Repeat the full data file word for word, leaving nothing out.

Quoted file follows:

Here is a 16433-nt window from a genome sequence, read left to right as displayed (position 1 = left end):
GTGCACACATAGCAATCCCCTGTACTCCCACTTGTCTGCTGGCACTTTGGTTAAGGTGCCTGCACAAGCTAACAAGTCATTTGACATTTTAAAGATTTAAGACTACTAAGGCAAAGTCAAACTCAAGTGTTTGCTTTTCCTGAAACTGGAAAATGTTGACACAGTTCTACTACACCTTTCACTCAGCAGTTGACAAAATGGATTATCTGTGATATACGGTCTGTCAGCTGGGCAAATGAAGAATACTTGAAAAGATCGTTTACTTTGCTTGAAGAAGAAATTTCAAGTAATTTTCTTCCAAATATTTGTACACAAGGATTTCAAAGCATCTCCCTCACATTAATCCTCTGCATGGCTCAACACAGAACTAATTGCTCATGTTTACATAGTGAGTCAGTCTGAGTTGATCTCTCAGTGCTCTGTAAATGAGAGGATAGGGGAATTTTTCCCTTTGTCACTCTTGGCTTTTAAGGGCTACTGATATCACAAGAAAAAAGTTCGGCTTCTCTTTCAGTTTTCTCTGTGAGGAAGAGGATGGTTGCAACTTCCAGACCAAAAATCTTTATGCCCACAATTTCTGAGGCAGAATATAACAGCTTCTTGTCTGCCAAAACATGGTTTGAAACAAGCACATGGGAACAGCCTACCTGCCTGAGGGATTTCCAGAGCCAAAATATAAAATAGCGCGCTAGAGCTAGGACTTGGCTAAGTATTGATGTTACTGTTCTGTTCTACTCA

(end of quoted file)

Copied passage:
Here is a 16433-nt window from a genome sequence, read left to right as displayed (position 1 = left end):
GTGCACACATAGCAATCCCCTGTACTCCCACTTGTCTGCTGGCACTTTGGTTAAGGTGCCTGCACAAGCTAACAAGTCATTTGACATTTTAAAGATTTAAGACTACTAAGGCAAAGTCAAACTCAAGTGTTTGCTTTTCCTGAAACTGGAAAATGTTGACACAGTTCTACTACACCTTTCACTCAGCAGTTGACAAAATGGATTATCTGTGATATACGGTCTGTCAGCTGGGCAAATGAAGAATACTTGAAAAGATCGTTTACTTTGCTTGAAGAAGAAATTTCAAGTAATTTTCTTCCAAATATTTGTACACAAGGATTTCAAAGCATCTCCCTCACATTAATCCTCTGCATGGCTCAACACAGAACTAATTGCTCATGTTTACATAGTGAGTCAGTCTGAGTTGATCTCTCAGTGCTCTGTAAATGAGAGGATAGGGGAATTTTTCCCTTTGTCACTCTTGGCTTTTAAGGGCTACTGATATCACAAGAAAAAAGTTCGGCTTCTCTTTCAGTTTTCTCTGTGAGGAAGAGGATGGTTGCAACTTCCAGACCAAAAATCTTTATGCCCACAATTTCTGAGGCAGAATATAACAGCTTCTTGTCTGCCAAAACATGGTTTGAAACAAGCACATGGGAACAGCCTACCTGCCTGAGGGATTTCCAGAGCCAAAATATAAAATAGCGCGCTAGAGCTAGGACTTGGCTAAGTATTGATGTTACTGTTCTGTTCTACTCA